At the 3rd GRF three SWITCH-Asia projects presented their approaches and strategies to SCP and the circular economy, sharing their experiences as well as the projects' results and achievements.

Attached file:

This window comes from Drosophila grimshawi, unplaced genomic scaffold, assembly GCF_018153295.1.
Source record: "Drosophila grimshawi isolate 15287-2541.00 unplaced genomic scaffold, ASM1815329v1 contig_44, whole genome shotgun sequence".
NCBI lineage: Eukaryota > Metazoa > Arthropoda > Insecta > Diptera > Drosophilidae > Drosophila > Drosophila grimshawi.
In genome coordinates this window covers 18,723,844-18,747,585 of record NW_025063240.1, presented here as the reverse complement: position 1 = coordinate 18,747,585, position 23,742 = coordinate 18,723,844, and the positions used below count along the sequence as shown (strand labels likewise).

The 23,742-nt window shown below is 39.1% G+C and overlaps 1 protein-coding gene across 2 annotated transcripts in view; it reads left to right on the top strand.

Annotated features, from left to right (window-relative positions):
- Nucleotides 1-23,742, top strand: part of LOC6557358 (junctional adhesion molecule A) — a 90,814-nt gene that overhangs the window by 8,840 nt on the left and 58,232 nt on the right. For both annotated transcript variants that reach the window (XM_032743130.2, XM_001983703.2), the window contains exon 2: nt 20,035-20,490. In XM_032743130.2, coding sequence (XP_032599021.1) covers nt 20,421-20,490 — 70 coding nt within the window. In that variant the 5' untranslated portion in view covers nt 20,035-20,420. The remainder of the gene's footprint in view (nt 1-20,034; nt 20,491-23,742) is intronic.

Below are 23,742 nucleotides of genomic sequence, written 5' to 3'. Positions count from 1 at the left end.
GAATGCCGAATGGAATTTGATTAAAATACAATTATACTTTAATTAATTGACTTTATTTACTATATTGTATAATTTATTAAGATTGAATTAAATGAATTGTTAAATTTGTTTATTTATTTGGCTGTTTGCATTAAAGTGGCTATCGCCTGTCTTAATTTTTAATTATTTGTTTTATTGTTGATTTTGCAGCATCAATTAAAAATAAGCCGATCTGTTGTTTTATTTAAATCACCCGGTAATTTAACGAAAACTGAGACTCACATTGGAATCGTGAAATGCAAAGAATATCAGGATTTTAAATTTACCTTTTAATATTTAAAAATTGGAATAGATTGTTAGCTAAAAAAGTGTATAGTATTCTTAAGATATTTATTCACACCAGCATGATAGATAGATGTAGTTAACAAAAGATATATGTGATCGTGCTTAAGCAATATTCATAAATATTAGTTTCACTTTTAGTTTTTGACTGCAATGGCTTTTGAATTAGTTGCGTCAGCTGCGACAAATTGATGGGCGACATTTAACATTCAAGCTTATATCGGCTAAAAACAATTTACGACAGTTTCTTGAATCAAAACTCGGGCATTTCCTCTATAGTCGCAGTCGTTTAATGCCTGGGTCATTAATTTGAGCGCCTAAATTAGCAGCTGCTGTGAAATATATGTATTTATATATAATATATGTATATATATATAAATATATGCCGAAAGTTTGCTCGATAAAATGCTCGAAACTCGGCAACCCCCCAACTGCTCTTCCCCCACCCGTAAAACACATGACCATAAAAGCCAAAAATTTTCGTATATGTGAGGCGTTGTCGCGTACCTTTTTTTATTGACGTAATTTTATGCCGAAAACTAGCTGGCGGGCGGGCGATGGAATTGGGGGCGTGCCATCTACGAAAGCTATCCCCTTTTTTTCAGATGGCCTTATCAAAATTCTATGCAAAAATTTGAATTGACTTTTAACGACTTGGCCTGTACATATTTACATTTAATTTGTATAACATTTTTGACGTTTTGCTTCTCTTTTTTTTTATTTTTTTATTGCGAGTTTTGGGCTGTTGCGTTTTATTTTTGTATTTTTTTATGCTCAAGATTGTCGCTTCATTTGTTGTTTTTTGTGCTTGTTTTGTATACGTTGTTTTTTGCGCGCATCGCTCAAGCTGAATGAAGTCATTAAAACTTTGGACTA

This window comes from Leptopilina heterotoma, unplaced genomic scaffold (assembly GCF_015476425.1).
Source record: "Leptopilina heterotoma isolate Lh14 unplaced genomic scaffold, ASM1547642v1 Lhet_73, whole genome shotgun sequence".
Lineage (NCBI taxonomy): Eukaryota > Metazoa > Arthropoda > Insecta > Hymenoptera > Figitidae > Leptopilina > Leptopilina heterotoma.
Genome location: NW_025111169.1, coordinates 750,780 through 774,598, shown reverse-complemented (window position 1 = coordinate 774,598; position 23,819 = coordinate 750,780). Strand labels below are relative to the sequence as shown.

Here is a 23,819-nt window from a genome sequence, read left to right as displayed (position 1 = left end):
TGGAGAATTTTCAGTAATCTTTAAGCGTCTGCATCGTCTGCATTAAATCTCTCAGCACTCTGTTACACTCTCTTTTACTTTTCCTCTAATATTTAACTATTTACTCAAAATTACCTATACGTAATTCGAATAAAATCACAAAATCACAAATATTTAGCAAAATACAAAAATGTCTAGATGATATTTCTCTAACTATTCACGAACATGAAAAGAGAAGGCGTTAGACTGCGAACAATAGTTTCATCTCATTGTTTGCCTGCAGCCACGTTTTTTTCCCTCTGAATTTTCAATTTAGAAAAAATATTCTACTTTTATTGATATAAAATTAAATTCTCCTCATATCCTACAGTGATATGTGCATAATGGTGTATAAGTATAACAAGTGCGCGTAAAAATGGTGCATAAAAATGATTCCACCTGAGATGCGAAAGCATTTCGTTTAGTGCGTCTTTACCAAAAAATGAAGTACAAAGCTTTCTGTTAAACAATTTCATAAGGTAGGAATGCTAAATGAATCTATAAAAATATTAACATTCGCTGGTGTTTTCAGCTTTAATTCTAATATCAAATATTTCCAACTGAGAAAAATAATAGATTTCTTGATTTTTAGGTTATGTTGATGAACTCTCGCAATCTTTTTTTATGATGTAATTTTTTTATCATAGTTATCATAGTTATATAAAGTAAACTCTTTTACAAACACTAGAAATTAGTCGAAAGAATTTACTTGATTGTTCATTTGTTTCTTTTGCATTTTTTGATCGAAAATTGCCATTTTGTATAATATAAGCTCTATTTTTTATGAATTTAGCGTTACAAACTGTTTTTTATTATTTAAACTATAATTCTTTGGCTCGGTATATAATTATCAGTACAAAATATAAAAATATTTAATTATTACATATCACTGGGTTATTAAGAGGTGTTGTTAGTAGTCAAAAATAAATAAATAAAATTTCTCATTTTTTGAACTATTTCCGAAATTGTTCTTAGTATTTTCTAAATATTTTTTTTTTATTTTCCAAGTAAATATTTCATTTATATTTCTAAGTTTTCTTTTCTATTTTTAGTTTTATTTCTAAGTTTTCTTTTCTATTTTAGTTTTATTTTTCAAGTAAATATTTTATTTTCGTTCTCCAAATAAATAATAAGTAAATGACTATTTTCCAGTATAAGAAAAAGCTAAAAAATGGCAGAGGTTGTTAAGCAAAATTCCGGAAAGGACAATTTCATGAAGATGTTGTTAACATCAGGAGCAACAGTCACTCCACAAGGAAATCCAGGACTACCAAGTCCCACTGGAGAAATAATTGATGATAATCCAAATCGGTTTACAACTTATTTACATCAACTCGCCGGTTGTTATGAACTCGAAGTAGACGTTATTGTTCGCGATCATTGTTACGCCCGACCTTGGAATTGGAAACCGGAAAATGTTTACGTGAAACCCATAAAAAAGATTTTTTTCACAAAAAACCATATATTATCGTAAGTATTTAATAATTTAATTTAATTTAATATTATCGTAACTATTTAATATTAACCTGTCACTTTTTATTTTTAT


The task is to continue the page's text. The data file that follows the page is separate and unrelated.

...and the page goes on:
Ms. Delgermaa Lkhagvsuren (Caritas Mongolia), project manager of "Sustainable Construction and Demolition Waste Management in Mongolia" (2016 - 2020) explained that waste management is still relatively a new endeavour in Mongolia. Only in 2012 did the Mongolian government first introduce a law on waste management, following which, many stakeholders from public and private sectors are still not aware of their responsibilities, tasks and roles. In the construction and demolition (C&D) waste sector, where the project is directly working and which the Network Facility visited in 2016, so far there is not yet a systematic mechanism to treat C&D waste. However, two SWITCH-Asia projects addressing green building and construction sector have been successfully implemented and their achievements documented. The waste sector itself is still very much informal and government's intervention needs to fill in the gap. The project is currently working on identification of C&D waste that could be reused or recycled to design and produce new, innovative products for the booming construction sector.